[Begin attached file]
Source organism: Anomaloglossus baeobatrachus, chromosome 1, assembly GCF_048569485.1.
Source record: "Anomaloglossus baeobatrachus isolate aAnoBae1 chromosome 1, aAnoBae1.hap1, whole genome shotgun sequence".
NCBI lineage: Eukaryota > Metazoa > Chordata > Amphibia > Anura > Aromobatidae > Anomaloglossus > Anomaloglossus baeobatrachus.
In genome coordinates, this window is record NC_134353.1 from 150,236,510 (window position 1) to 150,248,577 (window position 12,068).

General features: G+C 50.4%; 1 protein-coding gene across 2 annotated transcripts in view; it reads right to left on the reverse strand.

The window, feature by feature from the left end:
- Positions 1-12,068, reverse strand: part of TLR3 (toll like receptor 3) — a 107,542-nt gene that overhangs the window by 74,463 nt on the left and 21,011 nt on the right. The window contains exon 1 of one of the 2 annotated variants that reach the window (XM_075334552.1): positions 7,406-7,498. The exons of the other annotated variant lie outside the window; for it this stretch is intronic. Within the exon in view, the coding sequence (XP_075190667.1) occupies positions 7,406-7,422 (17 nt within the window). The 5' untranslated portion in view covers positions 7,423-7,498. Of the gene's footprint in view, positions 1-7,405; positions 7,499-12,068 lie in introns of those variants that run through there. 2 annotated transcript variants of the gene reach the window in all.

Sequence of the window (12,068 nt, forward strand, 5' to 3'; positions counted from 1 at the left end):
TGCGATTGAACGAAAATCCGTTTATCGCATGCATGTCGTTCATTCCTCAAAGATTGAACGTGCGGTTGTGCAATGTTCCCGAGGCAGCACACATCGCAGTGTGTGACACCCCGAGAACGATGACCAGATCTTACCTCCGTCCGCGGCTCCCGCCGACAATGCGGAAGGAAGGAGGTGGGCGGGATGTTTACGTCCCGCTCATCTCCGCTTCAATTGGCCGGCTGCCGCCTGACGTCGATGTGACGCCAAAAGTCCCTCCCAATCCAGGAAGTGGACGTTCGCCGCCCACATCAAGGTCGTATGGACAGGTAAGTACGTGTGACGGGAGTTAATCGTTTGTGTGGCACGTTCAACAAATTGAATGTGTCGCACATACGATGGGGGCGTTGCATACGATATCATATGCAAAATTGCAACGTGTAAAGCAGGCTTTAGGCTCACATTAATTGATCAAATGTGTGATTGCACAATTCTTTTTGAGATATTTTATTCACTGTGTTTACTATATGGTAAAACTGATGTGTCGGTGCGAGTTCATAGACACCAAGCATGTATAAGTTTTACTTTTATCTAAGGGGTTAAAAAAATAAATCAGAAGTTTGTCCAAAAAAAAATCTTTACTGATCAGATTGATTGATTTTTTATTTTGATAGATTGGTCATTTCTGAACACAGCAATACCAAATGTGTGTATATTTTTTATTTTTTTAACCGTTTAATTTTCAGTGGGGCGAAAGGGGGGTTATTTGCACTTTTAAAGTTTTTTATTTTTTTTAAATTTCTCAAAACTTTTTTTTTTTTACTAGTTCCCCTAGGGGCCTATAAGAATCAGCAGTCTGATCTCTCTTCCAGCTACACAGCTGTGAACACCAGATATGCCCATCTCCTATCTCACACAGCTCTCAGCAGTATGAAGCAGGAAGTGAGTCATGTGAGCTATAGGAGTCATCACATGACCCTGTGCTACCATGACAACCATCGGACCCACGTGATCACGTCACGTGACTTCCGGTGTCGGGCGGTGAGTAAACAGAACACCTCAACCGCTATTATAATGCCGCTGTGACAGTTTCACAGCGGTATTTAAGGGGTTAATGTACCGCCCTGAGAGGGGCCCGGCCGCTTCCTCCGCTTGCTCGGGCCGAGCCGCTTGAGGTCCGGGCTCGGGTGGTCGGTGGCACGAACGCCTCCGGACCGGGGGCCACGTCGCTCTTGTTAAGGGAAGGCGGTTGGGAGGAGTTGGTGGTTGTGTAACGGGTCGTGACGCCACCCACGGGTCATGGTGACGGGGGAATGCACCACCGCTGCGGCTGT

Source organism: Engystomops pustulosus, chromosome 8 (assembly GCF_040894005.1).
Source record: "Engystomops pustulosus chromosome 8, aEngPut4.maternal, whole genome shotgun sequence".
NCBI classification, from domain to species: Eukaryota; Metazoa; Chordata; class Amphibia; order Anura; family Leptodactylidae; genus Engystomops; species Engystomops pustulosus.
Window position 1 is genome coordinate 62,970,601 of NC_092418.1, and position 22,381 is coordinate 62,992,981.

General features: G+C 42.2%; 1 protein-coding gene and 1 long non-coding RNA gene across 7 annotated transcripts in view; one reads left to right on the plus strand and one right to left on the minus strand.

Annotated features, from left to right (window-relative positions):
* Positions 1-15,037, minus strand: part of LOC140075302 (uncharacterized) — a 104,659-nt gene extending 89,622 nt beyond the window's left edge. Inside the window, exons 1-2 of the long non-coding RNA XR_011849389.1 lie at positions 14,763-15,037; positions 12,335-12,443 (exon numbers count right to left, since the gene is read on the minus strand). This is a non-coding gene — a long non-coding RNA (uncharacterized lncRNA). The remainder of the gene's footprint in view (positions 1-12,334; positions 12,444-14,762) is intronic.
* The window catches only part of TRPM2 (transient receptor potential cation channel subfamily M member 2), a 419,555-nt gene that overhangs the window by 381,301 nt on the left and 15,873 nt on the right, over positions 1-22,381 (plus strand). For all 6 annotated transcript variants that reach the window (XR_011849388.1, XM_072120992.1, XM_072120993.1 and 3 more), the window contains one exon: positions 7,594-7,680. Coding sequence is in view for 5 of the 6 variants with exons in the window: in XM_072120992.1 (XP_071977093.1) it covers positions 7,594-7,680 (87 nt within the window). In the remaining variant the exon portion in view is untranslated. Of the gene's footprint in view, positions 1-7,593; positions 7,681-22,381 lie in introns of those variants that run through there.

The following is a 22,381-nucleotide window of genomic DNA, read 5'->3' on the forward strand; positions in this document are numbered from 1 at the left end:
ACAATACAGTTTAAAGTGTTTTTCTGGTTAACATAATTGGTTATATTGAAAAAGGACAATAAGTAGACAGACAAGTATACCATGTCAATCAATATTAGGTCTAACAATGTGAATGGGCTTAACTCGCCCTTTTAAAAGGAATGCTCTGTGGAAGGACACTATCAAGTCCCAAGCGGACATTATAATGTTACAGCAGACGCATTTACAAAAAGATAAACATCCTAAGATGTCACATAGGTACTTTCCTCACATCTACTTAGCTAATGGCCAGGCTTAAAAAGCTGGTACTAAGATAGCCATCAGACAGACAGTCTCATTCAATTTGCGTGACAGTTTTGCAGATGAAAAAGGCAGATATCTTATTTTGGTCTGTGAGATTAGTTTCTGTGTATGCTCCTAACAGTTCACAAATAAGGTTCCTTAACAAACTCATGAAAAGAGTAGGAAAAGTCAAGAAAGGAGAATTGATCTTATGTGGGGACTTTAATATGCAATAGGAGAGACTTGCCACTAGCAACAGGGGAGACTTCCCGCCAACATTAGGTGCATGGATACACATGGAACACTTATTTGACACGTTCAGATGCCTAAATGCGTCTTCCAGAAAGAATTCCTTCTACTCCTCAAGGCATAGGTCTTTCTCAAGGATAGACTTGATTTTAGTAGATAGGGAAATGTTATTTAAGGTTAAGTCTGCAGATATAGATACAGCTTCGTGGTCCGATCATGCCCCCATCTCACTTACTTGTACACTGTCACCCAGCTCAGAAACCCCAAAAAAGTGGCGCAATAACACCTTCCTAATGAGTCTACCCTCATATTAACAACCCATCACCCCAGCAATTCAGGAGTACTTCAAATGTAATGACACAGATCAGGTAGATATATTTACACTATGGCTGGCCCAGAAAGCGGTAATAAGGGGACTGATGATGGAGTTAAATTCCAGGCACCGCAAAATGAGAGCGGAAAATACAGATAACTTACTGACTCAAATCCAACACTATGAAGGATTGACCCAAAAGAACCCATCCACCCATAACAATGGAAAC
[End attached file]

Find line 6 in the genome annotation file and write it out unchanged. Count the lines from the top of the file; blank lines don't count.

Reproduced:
The window, feature by feature from the left end: